I'm not temperamentally suited for canning. A certain optimism and unwavering outlook are necessary, because all the articles and books on the subject start off with pages of warnings about spoilage, botulism and potential death. That's right -- death by pickles in three to 10 days. Maybe what's really needed before you open a book or boil some water, is an egotism that says, "Hey, I'm perfectly willing to risk your life to feed you because I happen to know what I'm doing," even if you don't.
I, on the other hand, obsess about salmonella on my countertop, noroviruses on doorknobs, and the ubiquity of germs that cause the common cold. I don't know why I felt compelled to add botulism to my all-star phobic line-up, but it has something to do with the sheer beauty of the German jars I found. Round and graceful, gently swelling in the center and ending in a clear glass lid, Weck jars (www.weckcanning.com) are a design junkie's daydream, and for those of us who like to cook, these little containers scream (tastefully, of course) for something wonderful to go inside.
But don't tell the Ball Corporation I was seduced by their German counterpart. The company states that its screw-top jar system (using the Mason jar) is the only one on the market that's truly safe. But over at the J. Weck Co. they point out that Europeans have been using (and surviving just fine) with their more aesthetically pleasing clip and rubber gasket system for more than a hundred years now. The dire warnings from Ball gave me pause, but I just couldn't get excited about the squat, familiar jars that always lined the shelves of my grandmother's kitchen. So I instead made the decision to risk my family's life because the other ones were just prettier.
After I bought the jars but before I went to the farmers' market and picked out my produce, I needed to buy the necessary equipment to get the job done. Kits available at Pleasants Hardware consist of a big, deep pot, a jar rack, a jar lifter and a funnel. The rack, made for Ball jars, doesn't exactly fit the Weck jars (nor does the funnel), so the next time I order more jars, I'm going to order the Weck rack too. The one I had would work well enough, though, and soon I brought home my first batch of strawberries to try.
Because I forgot to buy pectin, I decided to try a labor-intensive no-pectin recipe that involved macerating the strawberries overnight with sugar, then adding lemon juice the next day, cooking the berries to the jelling point and then setting it all aside in order to "plump" the berries overnight again. Unfortunately, I misread the recipe and added the lemon juice along with the sugar, so my preserves never jelled no matter how long I boiled them. I'd bought extra strawberries, though, and determined to try once again.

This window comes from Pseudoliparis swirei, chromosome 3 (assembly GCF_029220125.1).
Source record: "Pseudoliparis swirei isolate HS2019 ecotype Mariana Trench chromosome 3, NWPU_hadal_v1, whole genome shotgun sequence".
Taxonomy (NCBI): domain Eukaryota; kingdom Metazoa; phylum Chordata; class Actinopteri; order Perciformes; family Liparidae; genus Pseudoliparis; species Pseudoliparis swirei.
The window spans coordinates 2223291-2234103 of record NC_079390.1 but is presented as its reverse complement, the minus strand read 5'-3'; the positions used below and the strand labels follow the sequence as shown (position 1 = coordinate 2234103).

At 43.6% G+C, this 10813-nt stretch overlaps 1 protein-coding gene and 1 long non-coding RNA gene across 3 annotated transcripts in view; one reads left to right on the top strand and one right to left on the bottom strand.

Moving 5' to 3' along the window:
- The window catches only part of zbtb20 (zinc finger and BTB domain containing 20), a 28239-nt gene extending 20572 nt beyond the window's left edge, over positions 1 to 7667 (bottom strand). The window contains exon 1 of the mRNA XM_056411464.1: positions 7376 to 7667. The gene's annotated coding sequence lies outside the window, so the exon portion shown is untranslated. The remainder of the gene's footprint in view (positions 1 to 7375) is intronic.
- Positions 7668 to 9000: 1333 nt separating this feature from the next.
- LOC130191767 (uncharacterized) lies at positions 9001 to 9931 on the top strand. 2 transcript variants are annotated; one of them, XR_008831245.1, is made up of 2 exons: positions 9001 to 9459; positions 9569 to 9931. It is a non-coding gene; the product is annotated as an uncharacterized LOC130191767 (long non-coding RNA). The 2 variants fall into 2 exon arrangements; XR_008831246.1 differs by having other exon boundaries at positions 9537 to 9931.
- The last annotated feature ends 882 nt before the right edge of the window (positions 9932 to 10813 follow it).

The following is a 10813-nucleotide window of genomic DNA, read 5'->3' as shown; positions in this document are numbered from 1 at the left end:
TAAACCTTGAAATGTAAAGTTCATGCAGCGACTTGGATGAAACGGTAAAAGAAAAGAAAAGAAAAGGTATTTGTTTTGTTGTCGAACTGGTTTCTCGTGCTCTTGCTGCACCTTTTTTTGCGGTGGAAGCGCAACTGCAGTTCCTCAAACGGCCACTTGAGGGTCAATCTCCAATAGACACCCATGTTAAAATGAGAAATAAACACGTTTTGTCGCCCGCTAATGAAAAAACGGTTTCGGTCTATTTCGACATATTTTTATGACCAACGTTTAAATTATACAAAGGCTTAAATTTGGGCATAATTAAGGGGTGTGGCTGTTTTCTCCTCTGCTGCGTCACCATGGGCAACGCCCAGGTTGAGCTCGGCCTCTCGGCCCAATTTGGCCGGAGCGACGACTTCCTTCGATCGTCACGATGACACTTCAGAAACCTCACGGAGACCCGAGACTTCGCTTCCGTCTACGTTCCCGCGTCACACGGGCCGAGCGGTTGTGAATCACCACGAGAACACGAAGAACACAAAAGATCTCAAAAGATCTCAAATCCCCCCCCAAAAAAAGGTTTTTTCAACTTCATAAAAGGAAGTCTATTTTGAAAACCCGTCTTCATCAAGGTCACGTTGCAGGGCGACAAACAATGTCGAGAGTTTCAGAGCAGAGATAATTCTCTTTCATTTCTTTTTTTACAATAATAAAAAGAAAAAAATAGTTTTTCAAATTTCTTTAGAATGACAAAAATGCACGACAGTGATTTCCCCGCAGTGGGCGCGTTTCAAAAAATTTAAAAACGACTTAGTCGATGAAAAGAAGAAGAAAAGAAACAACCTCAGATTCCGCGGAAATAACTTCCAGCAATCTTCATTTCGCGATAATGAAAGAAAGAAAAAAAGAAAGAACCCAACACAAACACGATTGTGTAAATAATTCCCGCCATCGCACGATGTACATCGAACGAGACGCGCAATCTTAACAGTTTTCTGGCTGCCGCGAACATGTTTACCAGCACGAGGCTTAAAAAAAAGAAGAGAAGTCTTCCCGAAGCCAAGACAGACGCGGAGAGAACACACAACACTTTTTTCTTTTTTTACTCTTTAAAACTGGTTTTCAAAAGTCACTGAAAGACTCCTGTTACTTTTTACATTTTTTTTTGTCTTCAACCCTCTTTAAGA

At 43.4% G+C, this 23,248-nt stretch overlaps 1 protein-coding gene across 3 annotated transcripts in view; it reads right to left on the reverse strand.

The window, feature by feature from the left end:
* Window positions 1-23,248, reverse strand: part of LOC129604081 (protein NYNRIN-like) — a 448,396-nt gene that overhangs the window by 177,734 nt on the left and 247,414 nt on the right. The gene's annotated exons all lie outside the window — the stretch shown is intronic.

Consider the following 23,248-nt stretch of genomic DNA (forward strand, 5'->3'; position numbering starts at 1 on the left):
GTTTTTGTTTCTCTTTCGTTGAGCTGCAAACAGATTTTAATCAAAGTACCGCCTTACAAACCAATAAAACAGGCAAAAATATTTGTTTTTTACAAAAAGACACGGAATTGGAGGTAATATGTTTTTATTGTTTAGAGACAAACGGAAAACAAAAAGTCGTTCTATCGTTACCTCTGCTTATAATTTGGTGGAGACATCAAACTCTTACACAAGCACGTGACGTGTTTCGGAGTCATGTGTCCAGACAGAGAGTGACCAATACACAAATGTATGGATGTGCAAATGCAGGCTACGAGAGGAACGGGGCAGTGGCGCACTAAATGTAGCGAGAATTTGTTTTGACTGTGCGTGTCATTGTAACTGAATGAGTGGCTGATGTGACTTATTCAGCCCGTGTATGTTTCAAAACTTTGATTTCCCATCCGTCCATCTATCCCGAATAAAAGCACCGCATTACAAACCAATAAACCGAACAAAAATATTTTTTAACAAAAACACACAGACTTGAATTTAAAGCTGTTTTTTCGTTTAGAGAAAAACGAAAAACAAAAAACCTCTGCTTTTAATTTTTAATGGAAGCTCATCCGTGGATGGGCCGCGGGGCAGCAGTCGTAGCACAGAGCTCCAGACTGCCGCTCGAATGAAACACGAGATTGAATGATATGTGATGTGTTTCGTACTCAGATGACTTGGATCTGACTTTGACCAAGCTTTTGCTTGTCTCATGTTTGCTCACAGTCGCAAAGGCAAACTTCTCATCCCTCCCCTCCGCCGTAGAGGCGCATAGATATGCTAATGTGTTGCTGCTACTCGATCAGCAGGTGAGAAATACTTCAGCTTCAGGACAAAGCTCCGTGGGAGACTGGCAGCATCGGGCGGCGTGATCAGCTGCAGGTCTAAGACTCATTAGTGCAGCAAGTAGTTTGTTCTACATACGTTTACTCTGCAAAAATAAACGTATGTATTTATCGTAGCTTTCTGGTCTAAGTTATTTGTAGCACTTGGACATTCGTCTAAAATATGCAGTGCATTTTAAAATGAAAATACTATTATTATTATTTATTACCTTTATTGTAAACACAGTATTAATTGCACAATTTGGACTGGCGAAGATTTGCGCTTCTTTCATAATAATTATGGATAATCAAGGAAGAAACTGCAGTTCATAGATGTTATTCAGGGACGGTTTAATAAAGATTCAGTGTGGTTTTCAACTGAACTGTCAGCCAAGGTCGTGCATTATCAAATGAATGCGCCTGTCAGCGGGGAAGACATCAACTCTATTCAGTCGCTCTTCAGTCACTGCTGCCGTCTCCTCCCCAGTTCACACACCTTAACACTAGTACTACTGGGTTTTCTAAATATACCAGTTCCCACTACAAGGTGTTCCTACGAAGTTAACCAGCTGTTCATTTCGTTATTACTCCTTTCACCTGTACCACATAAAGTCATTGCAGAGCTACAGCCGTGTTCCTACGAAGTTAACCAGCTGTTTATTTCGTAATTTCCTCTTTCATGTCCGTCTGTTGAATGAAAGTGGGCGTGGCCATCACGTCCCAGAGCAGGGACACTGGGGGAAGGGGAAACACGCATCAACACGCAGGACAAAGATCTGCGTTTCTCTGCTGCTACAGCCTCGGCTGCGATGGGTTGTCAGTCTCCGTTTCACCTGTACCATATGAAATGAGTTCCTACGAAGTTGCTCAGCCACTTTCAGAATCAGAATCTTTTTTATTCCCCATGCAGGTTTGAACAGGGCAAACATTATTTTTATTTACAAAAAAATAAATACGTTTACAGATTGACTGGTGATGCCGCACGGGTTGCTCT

If my first important lesson was "Read your recipe carefully," the second one was "Can the day you buy the produce." Strawberries in particular are fragile, and most of the leftover fruit was already getting a little moldy. Fresh produce is just that fruits or vegetables that have spent as little time as possible getting from the field to your kitchen. You need to use them immediately to get the best possible results.
After I successfully made a batch of deeply colored, intensely flavored strawberry preserves (just like the book said I would!) that ended up looking like little jars of liquid jewels, and despite the fact that my preserves boiled over and adhered like blackened enamel to my stove (not to mention the multiple burns to my hands and fingers), I decided to branch out and try something more unusual.
Really unusual. Lemon ginger zucchini marmalade involves no pectin (I still hadn't bought any) and is an innovative way to use a vegetable that can take over your life if you garden in the summertime. (I substituted Zephyr squash for the zucchini after a zealous buying trip to the farmers' market.) I sterilized my jars and lids by boiling them for 10 minutes, then carefully poured the hot marmalade mixture into the jars, clipped on the lids and put them back into the hot water. Ten minutes later, I lifted them out and was gratified to see the vacuum seals still in place.
After a few days and a few hours in the refrigerator (insurance for jelling), I popped open a jar of marmalade and out wafted a richly gingered, lemony-laden scent that only hinted at the luscious, almost candylike preserves inside. I immediately envisioned Christmas packages filled with jars of marmalade and perhaps a loaf of fruit-and-nut bread for all of my friends and family. Of course, that's going to mean more jars, more burns and, perhaps for them, a little risk. But not really. Now, of course, I actually do know what I'm doing, and besides, what's a little botulism if you really love someone?
For technical information and dire warnings, see the J. Weck Co. pamphlet included with its jars or the "Ball Complete Book of Home Preserving," edited by Judi Kingry and Lauren Devine. The recipe for lemon ginger zucchini marmalade can be found in "The Complete Book of Year-Round Small-Batch Preserving" by Ellie Topp and Margaret Howard ($19.95, Firefly Books).